Yet amongst all this hate, there are these little moments of courage and hope. Leo gains confidence by becoming the man of the house and helping to get him and his mother out of danger. Elsa meets a new friend at school in Czechoslovakia, their friendship is different because they’re both girls. There’s more talking than playing, but she’s found a little bit of happiness within the maelstrom surrounding them. Max is finding confidence and structure as a member of the Hitler Youth. He talks about being a cog in the wheel of this huge organisation and finds pride as part of this young army, not party to the bigger picture and truth of their purpose. These young characters are a brilliant way in for younger readers to connect with history and the long term lessons of the Holocaust. I can see it being an important text for schools in the future. That’s not to say it’s only for young readers – adults can also take a lot from this book. Often, young people are the best way to enlighten and teach adults and these three characters will get under your skin and make you think about their reality and part in this history. After all, the most frightening thing is that we don’t learn from books like this. As adults we should think about Elsa’s answer to the question we often ask about the Holocaust – how did this get that far? How did this happen? is that for these children, the bewildering changes they’re experiencing today could become the norm.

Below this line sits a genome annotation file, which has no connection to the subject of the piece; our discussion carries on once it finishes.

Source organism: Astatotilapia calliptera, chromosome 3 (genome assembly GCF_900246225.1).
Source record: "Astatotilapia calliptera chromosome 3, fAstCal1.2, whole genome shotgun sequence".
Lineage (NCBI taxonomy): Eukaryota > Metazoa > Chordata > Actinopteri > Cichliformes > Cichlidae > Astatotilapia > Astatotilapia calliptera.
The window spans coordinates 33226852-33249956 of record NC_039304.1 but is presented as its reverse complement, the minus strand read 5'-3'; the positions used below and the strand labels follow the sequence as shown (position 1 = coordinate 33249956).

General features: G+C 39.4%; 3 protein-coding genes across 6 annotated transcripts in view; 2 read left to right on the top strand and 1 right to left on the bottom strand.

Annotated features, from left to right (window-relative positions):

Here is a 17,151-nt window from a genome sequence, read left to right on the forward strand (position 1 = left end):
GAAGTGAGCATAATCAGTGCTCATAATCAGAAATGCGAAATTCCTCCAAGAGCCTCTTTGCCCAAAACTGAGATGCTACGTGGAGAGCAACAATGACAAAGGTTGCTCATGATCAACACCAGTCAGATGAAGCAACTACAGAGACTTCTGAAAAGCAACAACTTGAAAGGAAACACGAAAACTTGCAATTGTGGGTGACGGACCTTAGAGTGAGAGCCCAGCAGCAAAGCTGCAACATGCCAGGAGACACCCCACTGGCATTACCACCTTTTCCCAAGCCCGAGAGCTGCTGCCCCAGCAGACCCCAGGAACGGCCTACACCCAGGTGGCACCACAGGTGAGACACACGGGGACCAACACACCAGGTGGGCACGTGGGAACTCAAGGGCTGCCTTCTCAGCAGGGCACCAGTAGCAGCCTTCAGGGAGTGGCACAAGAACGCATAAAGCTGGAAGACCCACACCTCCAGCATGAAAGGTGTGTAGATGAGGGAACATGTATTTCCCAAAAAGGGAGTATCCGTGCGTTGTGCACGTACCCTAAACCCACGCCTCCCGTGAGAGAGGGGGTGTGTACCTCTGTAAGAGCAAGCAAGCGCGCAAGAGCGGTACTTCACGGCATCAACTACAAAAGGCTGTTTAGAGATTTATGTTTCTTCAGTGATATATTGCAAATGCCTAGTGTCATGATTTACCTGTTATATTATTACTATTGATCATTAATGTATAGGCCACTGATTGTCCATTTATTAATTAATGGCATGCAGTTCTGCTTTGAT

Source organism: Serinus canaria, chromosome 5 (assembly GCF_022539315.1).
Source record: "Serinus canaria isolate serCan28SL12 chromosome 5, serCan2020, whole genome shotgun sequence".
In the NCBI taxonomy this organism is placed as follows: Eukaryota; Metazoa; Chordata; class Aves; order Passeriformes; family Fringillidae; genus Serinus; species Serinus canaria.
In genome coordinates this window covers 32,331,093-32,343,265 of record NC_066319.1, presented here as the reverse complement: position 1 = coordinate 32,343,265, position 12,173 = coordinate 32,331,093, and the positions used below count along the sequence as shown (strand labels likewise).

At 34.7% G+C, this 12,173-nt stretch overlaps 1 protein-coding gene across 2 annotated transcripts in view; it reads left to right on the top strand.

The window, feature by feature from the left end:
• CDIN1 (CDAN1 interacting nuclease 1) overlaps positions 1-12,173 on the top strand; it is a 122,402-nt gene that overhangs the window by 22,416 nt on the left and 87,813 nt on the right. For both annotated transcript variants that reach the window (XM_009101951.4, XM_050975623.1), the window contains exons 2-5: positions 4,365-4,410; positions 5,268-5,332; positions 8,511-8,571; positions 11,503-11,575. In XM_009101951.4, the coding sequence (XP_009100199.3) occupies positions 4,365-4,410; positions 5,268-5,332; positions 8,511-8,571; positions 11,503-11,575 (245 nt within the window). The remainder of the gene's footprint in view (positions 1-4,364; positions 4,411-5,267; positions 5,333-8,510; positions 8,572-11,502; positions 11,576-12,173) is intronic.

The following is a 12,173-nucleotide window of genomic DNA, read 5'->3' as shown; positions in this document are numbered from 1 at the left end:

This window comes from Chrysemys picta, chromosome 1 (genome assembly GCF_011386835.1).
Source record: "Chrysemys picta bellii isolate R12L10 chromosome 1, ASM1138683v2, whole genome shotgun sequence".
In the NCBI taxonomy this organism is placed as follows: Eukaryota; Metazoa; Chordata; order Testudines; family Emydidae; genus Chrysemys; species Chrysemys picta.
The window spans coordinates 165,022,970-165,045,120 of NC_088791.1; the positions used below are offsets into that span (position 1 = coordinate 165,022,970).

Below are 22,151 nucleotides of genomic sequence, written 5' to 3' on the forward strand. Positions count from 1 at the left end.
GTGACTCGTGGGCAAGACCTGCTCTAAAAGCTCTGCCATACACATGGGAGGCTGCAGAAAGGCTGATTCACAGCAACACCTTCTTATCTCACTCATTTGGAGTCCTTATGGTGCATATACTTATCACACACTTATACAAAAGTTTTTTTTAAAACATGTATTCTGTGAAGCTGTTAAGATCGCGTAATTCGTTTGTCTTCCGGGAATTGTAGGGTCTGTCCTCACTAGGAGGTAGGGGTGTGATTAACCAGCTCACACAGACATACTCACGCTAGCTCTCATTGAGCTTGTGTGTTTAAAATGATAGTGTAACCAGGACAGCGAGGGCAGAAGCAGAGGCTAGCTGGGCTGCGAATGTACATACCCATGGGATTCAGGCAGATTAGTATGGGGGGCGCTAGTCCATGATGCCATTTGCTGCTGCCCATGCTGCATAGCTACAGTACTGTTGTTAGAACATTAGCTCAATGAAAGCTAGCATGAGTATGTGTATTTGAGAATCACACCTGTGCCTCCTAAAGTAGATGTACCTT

‘How rapidly something unthinkable can become commonplace. How easily we let the inconceivable become a new normal. How quickly we learn to stop questioning these things…’
Meet The Author
In a note at the beginning of the novel Liz Kessler writes about her father’s flight from Czechoslovakia when he was eight years old. Their chance of escape came from a British couple they’d happened to meet several years before. Just like the first chapter, when Leo and his friends are taken to the fairground for his birthday, and he literally bumps into a couple in the carriage of the Ferris wheel. Kessler has used her fathers story as the basis for this novel. She explains that it’s not just about honouring her heritage, but about helping young people come to informed decisions about social justice for the future.
She was first published in 2003 and her debut was the first in a series of books for 8-12 year olds about a half- mermaid girl. She has sold over five million copies worldwide and been published in 25 countries. She has written 23 books in total for both young adults and early readers. Liz lives in Cornwall where her hobbies and her inspiration come from the sea.